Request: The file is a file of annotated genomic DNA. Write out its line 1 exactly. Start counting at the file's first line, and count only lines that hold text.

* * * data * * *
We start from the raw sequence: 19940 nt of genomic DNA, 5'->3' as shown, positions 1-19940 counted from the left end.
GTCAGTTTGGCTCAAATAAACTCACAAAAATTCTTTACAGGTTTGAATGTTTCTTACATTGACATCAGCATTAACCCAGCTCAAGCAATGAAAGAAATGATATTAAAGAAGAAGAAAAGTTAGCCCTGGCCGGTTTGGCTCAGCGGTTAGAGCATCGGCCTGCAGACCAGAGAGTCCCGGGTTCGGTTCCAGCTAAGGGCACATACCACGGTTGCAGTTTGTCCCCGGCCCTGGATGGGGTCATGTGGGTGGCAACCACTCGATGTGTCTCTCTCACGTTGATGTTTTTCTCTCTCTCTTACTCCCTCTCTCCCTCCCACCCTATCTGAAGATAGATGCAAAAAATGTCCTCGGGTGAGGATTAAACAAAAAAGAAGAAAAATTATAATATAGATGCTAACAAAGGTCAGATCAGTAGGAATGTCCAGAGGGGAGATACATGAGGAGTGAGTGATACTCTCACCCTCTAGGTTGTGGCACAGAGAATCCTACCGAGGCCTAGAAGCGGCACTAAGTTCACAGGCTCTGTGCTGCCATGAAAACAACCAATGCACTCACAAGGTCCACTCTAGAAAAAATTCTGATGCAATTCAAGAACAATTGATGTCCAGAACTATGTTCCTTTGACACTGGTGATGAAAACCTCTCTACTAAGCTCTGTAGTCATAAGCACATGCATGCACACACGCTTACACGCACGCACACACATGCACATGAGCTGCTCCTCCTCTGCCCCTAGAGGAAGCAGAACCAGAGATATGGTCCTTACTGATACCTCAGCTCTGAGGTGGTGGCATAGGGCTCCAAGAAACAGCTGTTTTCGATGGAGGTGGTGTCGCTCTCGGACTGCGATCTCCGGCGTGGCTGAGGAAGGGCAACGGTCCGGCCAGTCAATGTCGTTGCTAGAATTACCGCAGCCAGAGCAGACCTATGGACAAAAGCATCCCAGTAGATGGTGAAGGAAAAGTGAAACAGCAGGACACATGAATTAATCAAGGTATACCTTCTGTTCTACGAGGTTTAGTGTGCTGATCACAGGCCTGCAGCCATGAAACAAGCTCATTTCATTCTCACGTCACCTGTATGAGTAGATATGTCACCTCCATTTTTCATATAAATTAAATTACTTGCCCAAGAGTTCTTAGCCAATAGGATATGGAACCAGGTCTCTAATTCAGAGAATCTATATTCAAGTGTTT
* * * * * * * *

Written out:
We start from the raw sequence: 19940 nt of genomic DNA, 5'->3' as shown, positions 1-19940 counted from the left end.